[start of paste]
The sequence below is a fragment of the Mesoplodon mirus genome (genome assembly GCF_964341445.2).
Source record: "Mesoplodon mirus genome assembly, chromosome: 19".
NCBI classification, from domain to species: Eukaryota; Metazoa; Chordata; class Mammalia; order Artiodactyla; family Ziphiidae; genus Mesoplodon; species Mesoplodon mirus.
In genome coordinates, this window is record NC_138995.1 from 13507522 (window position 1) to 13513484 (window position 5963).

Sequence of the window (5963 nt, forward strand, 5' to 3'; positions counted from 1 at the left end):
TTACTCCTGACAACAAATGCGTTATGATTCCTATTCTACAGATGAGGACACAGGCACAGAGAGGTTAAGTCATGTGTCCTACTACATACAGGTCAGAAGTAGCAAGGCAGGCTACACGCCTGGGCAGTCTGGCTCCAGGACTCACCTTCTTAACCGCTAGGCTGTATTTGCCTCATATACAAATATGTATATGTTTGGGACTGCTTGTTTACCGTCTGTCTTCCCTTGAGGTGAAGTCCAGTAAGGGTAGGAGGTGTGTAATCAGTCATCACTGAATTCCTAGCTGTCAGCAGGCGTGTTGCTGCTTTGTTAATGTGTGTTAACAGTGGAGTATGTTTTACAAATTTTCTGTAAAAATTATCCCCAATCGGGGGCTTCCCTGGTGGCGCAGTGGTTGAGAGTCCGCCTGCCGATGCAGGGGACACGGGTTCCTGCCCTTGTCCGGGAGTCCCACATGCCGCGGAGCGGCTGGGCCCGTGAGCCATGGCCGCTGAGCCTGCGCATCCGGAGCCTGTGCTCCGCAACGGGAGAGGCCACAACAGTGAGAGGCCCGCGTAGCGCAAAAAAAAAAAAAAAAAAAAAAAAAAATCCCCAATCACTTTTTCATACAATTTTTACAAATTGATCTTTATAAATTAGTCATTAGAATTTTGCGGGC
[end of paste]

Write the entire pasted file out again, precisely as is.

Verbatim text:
The sequence below is a fragment of the Mesoplodon mirus genome (genome assembly GCF_964341445.2).
Source record: "Mesoplodon mirus genome assembly, chromosome: 19".
NCBI classification, from domain to species: Eukaryota; Metazoa; Chordata; class Mammalia; order Artiodactyla; family Ziphiidae; genus Mesoplodon; species Mesoplodon mirus.
In genome coordinates, this window is record NC_138995.1 from 13507522 (window position 1) to 13513484 (window position 5963).

Sequence of the window (5963 nt, forward strand, 5' to 3'; positions counted from 1 at the left end):
TTACTCCTGACAACAAATGCGTTATGATTCCTATTCTACAGATGAGGACACAGGCACAGAGAGGTTAAGTCATGTGTCCTACTACATACAGGTCAGAAGTAGCAAGGCAGGCTACACGCCTGGGCAGTCTGGCTCCAGGACTCACCTTCTTAACCGCTAGGCTGTATTTGCCTCATATACAAATATGTATATGTTTGGGACTGCTTGTTTACCGTCTGTCTTCCCTTGAGGTGAAGTCCAGTAAGGGTAGGAGGTGTGTAATCAGTCATCACTGAATTCCTAGCTGTCAGCAGGCGTGTTGCTGCTTTGTTAATGTGTGTTAACAGTGGAGTATGTTTTACAAATTTTCTGTAAAAATTATCCCCAATCGGGGGCTTCCCTGGTGGCGCAGTGGTTGAGAGTCCGCCTGCCGATGCAGGGGACACGGGTTCCTGCCCTTGTCCGGGAGTCCCACATGCCGCGGAGCGGCTGGGCCCGTGAGCCATGGCCGCTGAGCCTGCGCATCCGGAGCCTGTGCTCCGCAACGGGAGAGGCCACAACAGTGAGAGGCCCGCGTAGCGCAAAAAAAAAAAAAAAAAAAAAAAAAAATCCCCAATCACTTTTTCATACAATTTTTACAAATTGATCTTTATAAATTAGTCATTAGAATTTTGCGGGC